You can love or hate episodic content, but you’ll have to give it this: at least you save a few bucks if you buy something you shouldn’t have. SiN: Emergence as currently available on Steam, packaged with SiN 1 and SiN 1 Multiplayer, falls snugly into that category. Never mind that $5 should be good value for money for any playable FPS created in Valve’s source engine.
SiN is missing everything that makes other Source products like Half-Life 2 shine even though it is clear they have tried to emulate everything we know and love from that title. There is the male, silent protagonist but unlike Gordon Freeman, nothing in the game makes you proud to be him. There is the female sidekick that urges you but she’s nowhere near the cute girl next door Valve created in Alyx Vance and her comments are, unlike Alyx’, generally useless and poorly timed during scenes that have the scenery exploding.
SiN has the same physics engine, but no gravity gun, nor anything else worth mentioning or fun in the armory. HL2 suffered from some railroading, but I didn’t care, since I was curious about where the story would take me, in SiN I find myself waiting for the end of a narrow track more than anything (and knowing I’m playing episodic content, I can be sure I won’t even get that). Top it off with pointless and flat extra characters and unimaginative enemies (that remind you of the zombies in HL2, in a bad way) and you have a game that I didn’t even want to play all the way through.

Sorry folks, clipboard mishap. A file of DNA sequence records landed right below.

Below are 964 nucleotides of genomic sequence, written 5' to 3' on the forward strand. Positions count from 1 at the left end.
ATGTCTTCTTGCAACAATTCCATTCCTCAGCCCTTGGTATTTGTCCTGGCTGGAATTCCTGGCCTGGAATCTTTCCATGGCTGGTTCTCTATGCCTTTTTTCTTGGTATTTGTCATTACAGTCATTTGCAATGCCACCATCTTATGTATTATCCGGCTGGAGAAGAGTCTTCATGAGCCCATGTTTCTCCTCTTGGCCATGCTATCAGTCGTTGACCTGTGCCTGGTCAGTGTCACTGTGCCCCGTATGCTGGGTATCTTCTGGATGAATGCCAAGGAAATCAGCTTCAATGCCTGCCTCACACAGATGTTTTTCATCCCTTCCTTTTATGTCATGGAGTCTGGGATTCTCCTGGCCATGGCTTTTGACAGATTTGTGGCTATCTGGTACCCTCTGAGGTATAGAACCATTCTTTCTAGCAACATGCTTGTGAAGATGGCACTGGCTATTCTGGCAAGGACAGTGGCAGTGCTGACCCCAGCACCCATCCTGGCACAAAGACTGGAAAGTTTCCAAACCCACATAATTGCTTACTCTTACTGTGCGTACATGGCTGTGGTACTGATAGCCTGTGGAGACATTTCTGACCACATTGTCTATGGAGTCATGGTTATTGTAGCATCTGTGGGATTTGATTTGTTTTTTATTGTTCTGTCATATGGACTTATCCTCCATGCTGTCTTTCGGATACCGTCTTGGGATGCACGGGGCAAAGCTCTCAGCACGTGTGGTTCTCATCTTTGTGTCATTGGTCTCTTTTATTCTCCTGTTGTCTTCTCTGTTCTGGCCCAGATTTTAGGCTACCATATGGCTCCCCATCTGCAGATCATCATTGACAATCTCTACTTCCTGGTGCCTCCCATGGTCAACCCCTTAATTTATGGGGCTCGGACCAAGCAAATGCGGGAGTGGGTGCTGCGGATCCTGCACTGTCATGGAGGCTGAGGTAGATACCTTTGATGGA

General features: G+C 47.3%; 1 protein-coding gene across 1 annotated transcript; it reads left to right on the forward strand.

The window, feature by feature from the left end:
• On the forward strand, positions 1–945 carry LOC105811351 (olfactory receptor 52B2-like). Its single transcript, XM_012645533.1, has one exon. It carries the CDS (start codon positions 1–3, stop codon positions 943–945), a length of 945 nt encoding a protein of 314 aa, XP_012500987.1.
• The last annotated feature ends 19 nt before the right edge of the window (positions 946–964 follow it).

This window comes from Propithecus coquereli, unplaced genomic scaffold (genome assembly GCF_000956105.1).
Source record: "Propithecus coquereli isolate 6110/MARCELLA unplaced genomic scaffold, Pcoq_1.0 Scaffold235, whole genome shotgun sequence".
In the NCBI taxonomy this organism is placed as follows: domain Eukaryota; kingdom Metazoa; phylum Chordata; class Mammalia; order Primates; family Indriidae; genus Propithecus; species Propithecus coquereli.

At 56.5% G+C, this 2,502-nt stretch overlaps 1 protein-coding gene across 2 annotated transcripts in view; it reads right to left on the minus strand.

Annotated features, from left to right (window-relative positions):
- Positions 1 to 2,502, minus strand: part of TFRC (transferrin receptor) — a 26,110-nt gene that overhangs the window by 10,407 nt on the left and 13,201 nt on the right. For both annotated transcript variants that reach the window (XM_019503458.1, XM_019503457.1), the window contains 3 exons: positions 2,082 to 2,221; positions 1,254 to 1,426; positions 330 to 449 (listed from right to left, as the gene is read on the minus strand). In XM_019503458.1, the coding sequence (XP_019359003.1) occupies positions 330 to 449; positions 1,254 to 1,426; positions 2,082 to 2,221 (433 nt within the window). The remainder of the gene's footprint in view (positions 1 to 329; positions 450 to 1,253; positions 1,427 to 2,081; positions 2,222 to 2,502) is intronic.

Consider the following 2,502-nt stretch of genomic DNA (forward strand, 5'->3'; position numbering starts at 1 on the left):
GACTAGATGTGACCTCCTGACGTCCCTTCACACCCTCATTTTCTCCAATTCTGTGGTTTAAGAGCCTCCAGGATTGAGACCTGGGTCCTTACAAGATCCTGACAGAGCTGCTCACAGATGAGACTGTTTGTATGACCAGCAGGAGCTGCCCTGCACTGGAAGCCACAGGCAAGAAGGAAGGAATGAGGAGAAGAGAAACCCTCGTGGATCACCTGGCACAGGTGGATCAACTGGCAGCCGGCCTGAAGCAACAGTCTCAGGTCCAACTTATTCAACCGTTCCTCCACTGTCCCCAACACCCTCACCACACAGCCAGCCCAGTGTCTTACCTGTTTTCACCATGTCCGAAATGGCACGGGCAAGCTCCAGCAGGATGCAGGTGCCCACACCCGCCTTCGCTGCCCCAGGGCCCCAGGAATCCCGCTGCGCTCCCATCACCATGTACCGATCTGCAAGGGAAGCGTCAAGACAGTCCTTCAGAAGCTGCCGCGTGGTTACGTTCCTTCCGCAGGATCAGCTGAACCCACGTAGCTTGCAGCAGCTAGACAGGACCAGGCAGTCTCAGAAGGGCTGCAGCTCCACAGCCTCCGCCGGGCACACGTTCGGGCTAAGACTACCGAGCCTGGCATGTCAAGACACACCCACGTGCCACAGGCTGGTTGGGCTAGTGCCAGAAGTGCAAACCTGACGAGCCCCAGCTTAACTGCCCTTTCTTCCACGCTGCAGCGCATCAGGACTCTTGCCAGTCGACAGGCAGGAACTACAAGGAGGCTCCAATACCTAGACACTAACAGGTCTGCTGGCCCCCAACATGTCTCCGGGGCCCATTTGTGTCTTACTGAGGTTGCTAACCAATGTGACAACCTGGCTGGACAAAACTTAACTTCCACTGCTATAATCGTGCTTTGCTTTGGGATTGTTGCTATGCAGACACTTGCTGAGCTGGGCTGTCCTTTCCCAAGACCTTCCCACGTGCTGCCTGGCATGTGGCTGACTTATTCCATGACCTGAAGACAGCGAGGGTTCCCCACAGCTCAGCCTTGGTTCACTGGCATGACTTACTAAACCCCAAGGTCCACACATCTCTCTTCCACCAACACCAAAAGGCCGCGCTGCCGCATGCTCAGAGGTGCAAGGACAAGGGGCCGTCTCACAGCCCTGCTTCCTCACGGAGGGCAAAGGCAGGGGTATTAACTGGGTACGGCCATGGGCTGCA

The developers seem to have been aware of this, since they felt the need to open the game with a cinematic sequence that have a pair of enormous breast at the center of attention. Great use of the Source engine there, as far as trying to sell a game goes, but a fairly desperate bid for the attention of the player.
Replaying HL2 for the 10th time, or trying most of the other available FPS titles on Steam will give you more value for money than SiN, even at $5. Don’t touch this with a 10-foot pole, or a gravity gun for that matter.
— tags: fps, SiN, steam.